Vancouver 4/20 Celebration Gets Political

CANNABIS CULTURE – This year’s 4/20 rally in Vancouver was arguably the largest in size and scope the city has ever seen. It was also the most political, with organizers and speakers focused on one important message: voting Stephen Harper and Conservatives out of power in the May 2 federal election.

Organizers estimate that about 15,000 people crowded onto the grounds of the Vancouver Art Gallery for the annual event, which happens in major cities around the world every April 20.

4/20 is a celebration of cannabis culture, where peaceful citizens gather together and protest the drug war by getting high – by smoking, vaporizing, and eating or drinking a hell of a lot of cannabis and cannabis-infused goodies.

Armed with an official permit from the city for the first time, organizers set up two stages and a pair of massive sound systems, and the event featured live performances from a lineup of local musicians and hip-hop crews (including a cool band called The Wizards – watch a video clip from their set below).

But this year’s event had a decidedly more political edge, and the message was loud and clear on the lips of speakers and written on large signs draped above the main stage: “Stop Stephen Harper, Vote May 2”!

“This government has been building mega prisons and promising very tough, US-style drug laws that would imprison many of the people here,” activist and 4/20 organizer Jodie Emery told a journalist from News 1130 radio, “but we are harming nobody.”

Jodie and other speakers – including David Malmo-Levine, Jacob Hunter, and Dana Larsen – drilled the message home with mantras about Harper’s plans to enact mandatory minimum prison sentences for minor, non-violent marijuana offences.

Also in attendance was a special guest speaker – Deputy Leader of the NDP, Member of Parliament Libby Davies – who warned the crowd that Harper and the Conservatives are a very serious danger to the marijuana community.

“I’ve been one of the people in Parliament who’s been speaking out and saying that the drug laws we have in Canada – not only are they not working but they’re actually harmful,” Davies said. “We know that one of the things Harper said he’s going to do when the Parliament returns if he gets elected, is that he’s going to bring back minimum mandatory sentencing for drug crimes … this is not the kind of law we want to see in this country. So I say ‘no’ to the war on drugs.”

Davies also spoke about Jodie’s husband, imprisoned Canadian marijuana activist Marc Emery, who is currently being shuffled from prison to prison in the United States as he serves out a 5-year prison sentence for selling marijuana seeds on the Internet.

“I think it’s really unfortunate that Marc Emery, that I know many of us have supported and followed, that he is still incarcerated in the United States and he just lost his first bid to come back to Canada,” Davies said. “I want you to know that from day one we’ve supported him and wanted him to be able to serve his time in Canada – and he should never have been extradited in the first place. And when the DEA came to Canada and decided to make an example of him, we knew we had to stand up for Canadian sovereignty and we had to stand up for Marc Emery and his rights.”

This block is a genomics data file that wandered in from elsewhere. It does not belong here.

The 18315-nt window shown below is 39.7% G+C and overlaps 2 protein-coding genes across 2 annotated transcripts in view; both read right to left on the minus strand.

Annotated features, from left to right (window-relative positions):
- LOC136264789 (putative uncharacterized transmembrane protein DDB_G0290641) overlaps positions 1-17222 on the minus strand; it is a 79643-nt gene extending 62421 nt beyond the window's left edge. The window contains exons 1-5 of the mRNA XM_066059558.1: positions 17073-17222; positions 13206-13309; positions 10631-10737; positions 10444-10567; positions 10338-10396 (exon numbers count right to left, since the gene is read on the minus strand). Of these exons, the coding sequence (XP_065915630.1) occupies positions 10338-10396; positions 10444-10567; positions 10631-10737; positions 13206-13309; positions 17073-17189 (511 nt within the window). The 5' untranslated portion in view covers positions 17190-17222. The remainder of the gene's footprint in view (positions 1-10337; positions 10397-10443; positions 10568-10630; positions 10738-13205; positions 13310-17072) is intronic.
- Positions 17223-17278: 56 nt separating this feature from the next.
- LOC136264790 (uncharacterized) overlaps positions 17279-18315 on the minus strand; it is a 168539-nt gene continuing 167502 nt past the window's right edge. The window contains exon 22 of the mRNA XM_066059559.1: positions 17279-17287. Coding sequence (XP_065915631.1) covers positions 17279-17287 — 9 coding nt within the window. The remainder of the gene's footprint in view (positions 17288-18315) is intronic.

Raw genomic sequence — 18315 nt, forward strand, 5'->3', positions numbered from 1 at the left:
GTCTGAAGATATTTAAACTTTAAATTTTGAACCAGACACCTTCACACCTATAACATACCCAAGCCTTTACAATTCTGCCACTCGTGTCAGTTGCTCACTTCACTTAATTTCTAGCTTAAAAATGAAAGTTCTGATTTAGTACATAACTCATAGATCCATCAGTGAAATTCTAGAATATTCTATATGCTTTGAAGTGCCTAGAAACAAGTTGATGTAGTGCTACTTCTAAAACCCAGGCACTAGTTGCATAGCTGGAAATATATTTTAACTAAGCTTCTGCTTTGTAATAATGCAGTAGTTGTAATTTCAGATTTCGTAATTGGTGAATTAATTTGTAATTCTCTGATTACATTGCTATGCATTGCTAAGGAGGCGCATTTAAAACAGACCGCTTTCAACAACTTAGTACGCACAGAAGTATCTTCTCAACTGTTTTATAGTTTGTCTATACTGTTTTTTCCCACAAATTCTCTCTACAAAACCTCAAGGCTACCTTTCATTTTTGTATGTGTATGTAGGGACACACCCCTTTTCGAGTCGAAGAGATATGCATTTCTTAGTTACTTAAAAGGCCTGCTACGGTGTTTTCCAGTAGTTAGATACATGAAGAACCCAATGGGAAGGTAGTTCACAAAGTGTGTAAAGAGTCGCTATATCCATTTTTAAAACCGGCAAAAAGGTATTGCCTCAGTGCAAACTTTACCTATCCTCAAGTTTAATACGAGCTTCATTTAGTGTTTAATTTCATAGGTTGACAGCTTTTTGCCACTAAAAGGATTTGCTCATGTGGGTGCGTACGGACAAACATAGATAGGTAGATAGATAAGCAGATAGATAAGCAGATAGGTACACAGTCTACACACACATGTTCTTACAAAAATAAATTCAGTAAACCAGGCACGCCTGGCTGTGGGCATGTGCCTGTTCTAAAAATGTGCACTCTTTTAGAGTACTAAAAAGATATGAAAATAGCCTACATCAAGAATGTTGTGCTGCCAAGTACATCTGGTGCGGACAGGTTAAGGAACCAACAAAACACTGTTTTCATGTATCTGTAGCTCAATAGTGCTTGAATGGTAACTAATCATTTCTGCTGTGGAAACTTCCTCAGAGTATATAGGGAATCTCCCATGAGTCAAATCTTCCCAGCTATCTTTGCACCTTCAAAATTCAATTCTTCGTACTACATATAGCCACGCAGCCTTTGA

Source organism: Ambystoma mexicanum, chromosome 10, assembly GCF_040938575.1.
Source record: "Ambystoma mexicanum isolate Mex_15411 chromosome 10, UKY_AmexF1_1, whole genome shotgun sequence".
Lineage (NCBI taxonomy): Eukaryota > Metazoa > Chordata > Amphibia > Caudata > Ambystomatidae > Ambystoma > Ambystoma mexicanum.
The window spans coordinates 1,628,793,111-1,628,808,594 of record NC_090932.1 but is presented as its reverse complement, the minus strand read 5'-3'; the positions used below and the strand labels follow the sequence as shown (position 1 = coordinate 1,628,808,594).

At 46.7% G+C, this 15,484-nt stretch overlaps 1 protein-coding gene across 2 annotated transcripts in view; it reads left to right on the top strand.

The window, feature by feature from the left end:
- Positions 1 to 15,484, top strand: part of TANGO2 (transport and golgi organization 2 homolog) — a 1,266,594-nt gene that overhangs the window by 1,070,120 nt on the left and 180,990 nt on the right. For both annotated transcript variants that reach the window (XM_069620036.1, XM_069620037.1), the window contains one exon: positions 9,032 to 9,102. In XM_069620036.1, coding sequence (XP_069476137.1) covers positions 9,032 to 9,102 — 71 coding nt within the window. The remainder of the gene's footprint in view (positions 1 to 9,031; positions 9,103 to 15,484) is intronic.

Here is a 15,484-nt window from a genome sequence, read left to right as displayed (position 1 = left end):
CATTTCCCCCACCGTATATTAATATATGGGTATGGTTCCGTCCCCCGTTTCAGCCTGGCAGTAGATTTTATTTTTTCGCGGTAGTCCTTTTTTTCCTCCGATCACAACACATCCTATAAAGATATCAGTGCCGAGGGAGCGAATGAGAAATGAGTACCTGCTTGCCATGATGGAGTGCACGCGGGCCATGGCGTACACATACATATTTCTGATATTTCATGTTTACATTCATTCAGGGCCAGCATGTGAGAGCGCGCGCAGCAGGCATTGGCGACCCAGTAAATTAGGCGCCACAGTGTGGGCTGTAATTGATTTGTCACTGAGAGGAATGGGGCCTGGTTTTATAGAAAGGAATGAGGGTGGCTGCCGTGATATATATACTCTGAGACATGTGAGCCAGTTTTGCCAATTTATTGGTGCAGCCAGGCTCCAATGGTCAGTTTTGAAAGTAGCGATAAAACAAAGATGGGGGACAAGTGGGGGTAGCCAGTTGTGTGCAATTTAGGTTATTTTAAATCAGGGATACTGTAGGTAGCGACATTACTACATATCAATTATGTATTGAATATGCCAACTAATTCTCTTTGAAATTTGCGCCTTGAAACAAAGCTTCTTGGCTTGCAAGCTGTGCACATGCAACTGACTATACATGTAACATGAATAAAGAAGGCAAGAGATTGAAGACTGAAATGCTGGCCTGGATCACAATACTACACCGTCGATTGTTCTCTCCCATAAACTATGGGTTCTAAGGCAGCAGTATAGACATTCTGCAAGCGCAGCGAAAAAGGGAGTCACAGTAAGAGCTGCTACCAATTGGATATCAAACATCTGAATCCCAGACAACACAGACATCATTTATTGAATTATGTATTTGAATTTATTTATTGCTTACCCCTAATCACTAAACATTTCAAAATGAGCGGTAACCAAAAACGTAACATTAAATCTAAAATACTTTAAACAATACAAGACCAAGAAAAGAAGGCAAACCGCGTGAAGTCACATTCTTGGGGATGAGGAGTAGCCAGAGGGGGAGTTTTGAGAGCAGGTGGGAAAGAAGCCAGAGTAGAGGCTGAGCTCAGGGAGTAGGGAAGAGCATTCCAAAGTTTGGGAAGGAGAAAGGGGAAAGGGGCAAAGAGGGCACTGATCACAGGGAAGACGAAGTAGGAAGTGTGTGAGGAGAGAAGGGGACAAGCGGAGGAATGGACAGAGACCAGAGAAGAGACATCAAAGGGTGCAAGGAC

This year was the first without the Prince of Pot in attendance, but many in the crowd wore FREE MARC shirts or hoisted signs with images and messages about the activist – and a massive FREE MARC hung from above the main stage. Marc’s contribution of millions of dollars to the marijuana legalization movement led to the organizing of the very first 4/20 rally, right here in Vancouver in 1995.

Jodie and other speakers discussed the issue with members of the media, and several press reports mentioned the political message of the day. Most of the mainstream media was there – click here to read some of their stories.

At 4:20 the crowd lit up as music organizer (and musician) Adam Bowen played Bob Marley’s “Redemption Song” as a tribute to medical marijuana activist Michelle Rainey and all those lost in the drug war.

With the help of MC David Malmo-Levine’s crowd-calming techniques, hundreds of free joints were tossed to the audience and a giant cloud filled the entire block at 4:20pm. The smoke signal was clear: Vote out the Cons on May 2!

This year’s festivities were sponsored generously by The Vancouver Seed Bank, The Vancouver Medicinal Cannabis Dispensary, and CCHQ.

Check out the photo gallery of the event below or on Flickr.

All photos by Bert Easterbrook and Jeremiah Vandermeer.

Go here to find out more about the MAY 2 ELECTION and how to strategically vote out the Conservatives.

Jeremiah Vandermeer is editor of Cannabis Culture. Follow him on Facebook and Twitter.